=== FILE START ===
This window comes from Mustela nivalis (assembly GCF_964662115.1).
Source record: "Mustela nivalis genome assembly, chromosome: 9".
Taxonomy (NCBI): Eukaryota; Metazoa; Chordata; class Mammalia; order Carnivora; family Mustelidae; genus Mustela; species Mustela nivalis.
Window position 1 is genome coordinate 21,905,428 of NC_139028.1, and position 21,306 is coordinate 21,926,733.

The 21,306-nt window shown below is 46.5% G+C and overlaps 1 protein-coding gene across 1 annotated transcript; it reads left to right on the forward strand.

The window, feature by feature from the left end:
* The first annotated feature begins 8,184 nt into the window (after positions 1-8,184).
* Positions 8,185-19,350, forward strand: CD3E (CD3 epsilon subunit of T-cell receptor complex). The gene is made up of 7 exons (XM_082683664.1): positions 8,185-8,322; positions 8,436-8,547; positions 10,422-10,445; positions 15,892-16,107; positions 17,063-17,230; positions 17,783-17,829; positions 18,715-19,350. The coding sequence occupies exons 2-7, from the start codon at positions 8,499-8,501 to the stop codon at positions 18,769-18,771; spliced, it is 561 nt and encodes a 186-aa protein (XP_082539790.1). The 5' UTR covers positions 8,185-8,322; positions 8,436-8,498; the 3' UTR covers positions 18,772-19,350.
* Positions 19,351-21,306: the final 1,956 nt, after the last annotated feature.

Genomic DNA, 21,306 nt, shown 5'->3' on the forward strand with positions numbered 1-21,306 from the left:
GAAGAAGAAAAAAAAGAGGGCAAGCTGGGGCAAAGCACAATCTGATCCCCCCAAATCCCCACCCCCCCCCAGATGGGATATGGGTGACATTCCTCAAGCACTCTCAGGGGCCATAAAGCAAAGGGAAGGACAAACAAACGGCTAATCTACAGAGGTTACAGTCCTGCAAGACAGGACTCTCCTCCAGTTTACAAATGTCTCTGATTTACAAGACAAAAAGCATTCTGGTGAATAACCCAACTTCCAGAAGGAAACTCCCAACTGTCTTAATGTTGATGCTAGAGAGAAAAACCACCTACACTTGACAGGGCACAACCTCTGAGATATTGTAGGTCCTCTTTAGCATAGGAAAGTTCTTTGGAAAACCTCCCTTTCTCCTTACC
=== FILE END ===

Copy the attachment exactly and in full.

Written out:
This window comes from Mustela nivalis (assembly GCF_964662115.1).
Source record: "Mustela nivalis genome assembly, chromosome: 9".
Taxonomy (NCBI): Eukaryota; Metazoa; Chordata; class Mammalia; order Carnivora; family Mustelidae; genus Mustela; species Mustela nivalis.
Window position 1 is genome coordinate 21,905,428 of NC_139028.1, and position 21,306 is coordinate 21,926,733.

The 21,306-nt window shown below is 46.5% G+C and overlaps 1 protein-coding gene across 1 annotated transcript; it reads left to right on the forward strand.

The window, feature by feature from the left end:
* The first annotated feature begins 8,184 nt into the window (after positions 1-8,184).
* Positions 8,185-19,350, forward strand: CD3E (CD3 epsilon subunit of T-cell receptor complex). The gene is made up of 7 exons (XM_082683664.1): positions 8,185-8,322; positions 8,436-8,547; positions 10,422-10,445; positions 15,892-16,107; positions 17,063-17,230; positions 17,783-17,829; positions 18,715-19,350. The coding sequence occupies exons 2-7, from the start codon at positions 8,499-8,501 to the stop codon at positions 18,769-18,771; spliced, it is 561 nt and encodes a 186-aa protein (XP_082539790.1). The 5' UTR covers positions 8,185-8,322; positions 8,436-8,498; the 3' UTR covers positions 18,772-19,350.
* Positions 19,351-21,306: the final 1,956 nt, after the last annotated feature.

Genomic DNA, 21,306 nt, shown 5'->3' on the forward strand with positions numbered 1-21,306 from the left:
GAAGAAGAAAAAAAAGAGGGCAAGCTGGGGCAAAGCACAATCTGATCCCCCCAAATCCCCACCCCCCCCCAGATGGGATATGGGTGACATTCCTCAAGCACTCTCAGGGGCCATAAAGCAAAGGGAAGGACAAACAAACGGCTAATCTACAGAGGTTACAGTCCTGCAAGACAGGACTCTCCTCCAGTTTACAAATGTCTCTGATTTACAAGACAAAAAGCATTCTGGTGAATAACCCAACTTCCAGAAGGAAACTCCCAACTGTCTTAATGTTGATGCTAGAGAGAAAAACCACCTACACTTGACAGGGCACAACCTCTGAGATATTGTAGGTCCTCTTTAGCATAGGAAAGTTCTTTGGAAAACCTCCCTTTCTCCTTACC